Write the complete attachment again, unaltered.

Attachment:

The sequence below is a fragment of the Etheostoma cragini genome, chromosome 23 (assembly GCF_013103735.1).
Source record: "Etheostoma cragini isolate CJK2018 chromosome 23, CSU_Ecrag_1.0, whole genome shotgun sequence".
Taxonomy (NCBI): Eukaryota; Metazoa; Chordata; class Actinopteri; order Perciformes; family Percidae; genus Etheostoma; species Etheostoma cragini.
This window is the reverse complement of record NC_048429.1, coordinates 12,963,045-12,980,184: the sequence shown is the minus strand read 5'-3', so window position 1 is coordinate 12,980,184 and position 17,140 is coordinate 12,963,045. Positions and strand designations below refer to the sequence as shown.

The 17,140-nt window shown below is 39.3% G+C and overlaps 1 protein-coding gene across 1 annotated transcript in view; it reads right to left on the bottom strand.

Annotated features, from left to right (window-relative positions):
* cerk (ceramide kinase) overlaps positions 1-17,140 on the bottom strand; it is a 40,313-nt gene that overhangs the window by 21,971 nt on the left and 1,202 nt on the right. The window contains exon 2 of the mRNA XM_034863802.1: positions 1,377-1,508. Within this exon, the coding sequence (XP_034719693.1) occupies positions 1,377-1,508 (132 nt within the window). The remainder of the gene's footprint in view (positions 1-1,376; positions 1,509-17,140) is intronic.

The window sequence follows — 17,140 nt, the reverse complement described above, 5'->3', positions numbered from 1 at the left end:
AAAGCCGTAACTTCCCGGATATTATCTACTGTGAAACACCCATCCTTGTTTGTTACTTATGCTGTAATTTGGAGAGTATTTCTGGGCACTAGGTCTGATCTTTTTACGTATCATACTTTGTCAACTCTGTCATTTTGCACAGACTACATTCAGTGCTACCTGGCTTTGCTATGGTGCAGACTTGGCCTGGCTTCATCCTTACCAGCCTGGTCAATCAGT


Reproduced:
The sequence below is a fragment of the Etheostoma cragini genome, chromosome 23 (assembly GCF_013103735.1).
Source record: "Etheostoma cragini isolate CJK2018 chromosome 23, CSU_Ecrag_1.0, whole genome shotgun sequence".
Taxonomy (NCBI): Eukaryota; Metazoa; Chordata; class Actinopteri; order Perciformes; family Percidae; genus Etheostoma; species Etheostoma cragini.
This window is the reverse complement of record NC_048429.1, coordinates 12,963,045-12,980,184: the sequence shown is the minus strand read 5'-3', so window position 1 is coordinate 12,980,184 and position 17,140 is coordinate 12,963,045. Positions and strand designations below refer to the sequence as shown.

The 17,140-nt window shown below is 39.3% G+C and overlaps 1 protein-coding gene across 1 annotated transcript in view; it reads right to left on the bottom strand.

Annotated features, from left to right (window-relative positions):
* cerk (ceramide kinase) overlaps positions 1-17,140 on the bottom strand; it is a 40,313-nt gene that overhangs the window by 21,971 nt on the left and 1,202 nt on the right. The window contains exon 2 of the mRNA XM_034863802.1: positions 1,377-1,508. Within this exon, the coding sequence (XP_034719693.1) occupies positions 1,377-1,508 (132 nt within the window). The remainder of the gene's footprint in view (positions 1-1,376; positions 1,509-17,140) is intronic.

The window sequence follows — 17,140 nt, the reverse complement described above, 5'->3', positions numbered from 1 at the left end:
AAAGCCGTAACTTCCCGGATATTATCTACTGTGAAACACCCATCCTTGTTTGTTACTTATGCTGTAATTTGGAGAGTATTTCTGGGCACTAGGTCTGATCTTTTTACGTATCATACTTTGTCAACTCTGTCATTTTGCACAGACTACATTCAGTGCTACCTGGCTTTGCTATGGTGCAGACTTGGCCTGGCTTCATCCTTACCAGCCTGGTCAATCAGT